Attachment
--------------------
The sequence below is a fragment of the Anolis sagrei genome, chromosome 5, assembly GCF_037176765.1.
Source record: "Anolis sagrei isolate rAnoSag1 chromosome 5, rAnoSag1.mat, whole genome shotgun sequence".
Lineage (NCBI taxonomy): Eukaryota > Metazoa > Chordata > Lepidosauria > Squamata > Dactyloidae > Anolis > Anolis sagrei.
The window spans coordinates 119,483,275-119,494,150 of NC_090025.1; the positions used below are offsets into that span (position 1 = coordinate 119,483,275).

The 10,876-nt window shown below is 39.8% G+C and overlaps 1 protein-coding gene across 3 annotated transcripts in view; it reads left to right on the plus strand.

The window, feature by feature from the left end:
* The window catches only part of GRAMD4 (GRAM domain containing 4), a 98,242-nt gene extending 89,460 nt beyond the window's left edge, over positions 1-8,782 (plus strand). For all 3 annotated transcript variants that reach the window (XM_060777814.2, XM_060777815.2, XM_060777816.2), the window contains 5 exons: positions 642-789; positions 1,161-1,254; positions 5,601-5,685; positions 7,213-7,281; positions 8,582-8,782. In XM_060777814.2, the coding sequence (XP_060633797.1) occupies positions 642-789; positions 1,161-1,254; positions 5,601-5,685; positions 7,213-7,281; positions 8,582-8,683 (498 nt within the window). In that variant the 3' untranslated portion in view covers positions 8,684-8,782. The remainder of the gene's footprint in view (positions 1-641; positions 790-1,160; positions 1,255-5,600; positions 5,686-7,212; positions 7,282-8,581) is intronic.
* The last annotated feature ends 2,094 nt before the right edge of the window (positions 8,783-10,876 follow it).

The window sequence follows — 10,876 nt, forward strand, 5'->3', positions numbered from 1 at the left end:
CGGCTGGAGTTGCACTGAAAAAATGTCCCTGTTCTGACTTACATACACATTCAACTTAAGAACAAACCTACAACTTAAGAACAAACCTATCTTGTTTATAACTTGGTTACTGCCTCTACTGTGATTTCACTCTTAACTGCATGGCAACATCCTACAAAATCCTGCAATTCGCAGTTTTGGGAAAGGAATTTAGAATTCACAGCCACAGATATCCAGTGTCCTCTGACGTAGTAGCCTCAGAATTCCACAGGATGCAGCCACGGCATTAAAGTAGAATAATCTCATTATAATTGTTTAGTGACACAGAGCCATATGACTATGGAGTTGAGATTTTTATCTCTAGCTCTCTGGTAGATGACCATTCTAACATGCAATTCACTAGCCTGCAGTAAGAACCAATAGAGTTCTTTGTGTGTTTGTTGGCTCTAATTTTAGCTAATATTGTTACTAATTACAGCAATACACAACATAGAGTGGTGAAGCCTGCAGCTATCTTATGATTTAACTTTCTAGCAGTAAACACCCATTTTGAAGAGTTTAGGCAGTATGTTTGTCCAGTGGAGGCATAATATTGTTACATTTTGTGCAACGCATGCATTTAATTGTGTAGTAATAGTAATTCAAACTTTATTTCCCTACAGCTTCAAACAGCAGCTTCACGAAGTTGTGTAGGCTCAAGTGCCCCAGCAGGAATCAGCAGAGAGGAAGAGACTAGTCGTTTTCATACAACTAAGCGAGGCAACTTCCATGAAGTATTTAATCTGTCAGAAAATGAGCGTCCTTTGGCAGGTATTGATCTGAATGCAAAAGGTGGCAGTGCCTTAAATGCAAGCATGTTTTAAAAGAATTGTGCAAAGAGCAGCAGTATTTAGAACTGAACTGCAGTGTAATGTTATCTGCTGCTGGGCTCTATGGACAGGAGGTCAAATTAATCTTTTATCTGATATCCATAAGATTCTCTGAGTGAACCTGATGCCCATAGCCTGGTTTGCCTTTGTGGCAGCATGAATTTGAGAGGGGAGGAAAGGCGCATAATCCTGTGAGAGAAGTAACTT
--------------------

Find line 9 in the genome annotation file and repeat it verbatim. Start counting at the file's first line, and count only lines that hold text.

The window sequence follows — 10,876 nt, forward strand, 5'->3', positions numbered from 1 at the left end: